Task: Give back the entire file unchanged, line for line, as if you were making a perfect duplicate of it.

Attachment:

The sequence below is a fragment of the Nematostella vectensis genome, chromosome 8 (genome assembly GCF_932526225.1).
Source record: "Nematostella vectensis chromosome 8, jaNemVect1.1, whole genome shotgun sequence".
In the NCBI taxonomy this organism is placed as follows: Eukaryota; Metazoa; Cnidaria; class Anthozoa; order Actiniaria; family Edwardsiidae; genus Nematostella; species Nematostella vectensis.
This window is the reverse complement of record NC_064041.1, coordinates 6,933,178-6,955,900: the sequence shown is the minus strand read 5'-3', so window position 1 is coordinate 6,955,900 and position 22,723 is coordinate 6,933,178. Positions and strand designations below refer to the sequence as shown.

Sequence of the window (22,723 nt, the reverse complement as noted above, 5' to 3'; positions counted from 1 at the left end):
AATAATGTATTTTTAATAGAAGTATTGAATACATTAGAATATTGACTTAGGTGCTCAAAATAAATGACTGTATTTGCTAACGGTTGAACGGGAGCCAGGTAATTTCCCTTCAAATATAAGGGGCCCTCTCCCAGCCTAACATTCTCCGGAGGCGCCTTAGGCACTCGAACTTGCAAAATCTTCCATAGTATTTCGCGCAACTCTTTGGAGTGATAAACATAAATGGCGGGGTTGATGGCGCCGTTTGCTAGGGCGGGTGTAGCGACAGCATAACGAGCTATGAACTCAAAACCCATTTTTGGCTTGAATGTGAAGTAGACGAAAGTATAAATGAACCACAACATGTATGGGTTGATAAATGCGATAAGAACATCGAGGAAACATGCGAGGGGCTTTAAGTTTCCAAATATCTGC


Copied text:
The sequence below is a fragment of the Nematostella vectensis genome, chromosome 8 (genome assembly GCF_932526225.1).
Source record: "Nematostella vectensis chromosome 8, jaNemVect1.1, whole genome shotgun sequence".
In the NCBI taxonomy this organism is placed as follows: Eukaryota; Metazoa; Cnidaria; class Anthozoa; order Actiniaria; family Edwardsiidae; genus Nematostella; species Nematostella vectensis.
This window is the reverse complement of record NC_064041.1, coordinates 6,933,178-6,955,900: the sequence shown is the minus strand read 5'-3', so window position 1 is coordinate 6,955,900 and position 22,723 is coordinate 6,933,178. Positions and strand designations below refer to the sequence as shown.

Sequence of the window (22,723 nt, the reverse complement as noted above, 5' to 3'; positions counted from 1 at the left end):
AATAATGTATTTTTAATAGAAGTATTGAATACATTAGAATATTGACTTAGGTGCTCAAAATAAATGACTGTATTTGCTAACGGTTGAACGGGAGCCAGGTAATTTCCCTTCAAATATAAGGGGCCCTCTCCCAGCCTAACATTCTCCGGAGGCGCCTTAGGCACTCGAACTTGCAAAATCTTCCATAGTATTTCGCGCAACTCTTTGGAGTGATAAACATAAATGGCGGGGTTGATGGCGCCGTTTGCTAGGGCGGGTGTAGCGACAGCATAACGAGCTATGAACTCAAAACCCATTTTTGGCTTGAATGTGAAGTAGACGAAAGTATAAATGAACCACAACATGTATGGGTTGATAAATGCGATAAGAACATCGAGGAAACATGCGAGGGGCTTTAAGTTTCCAAATATCTGC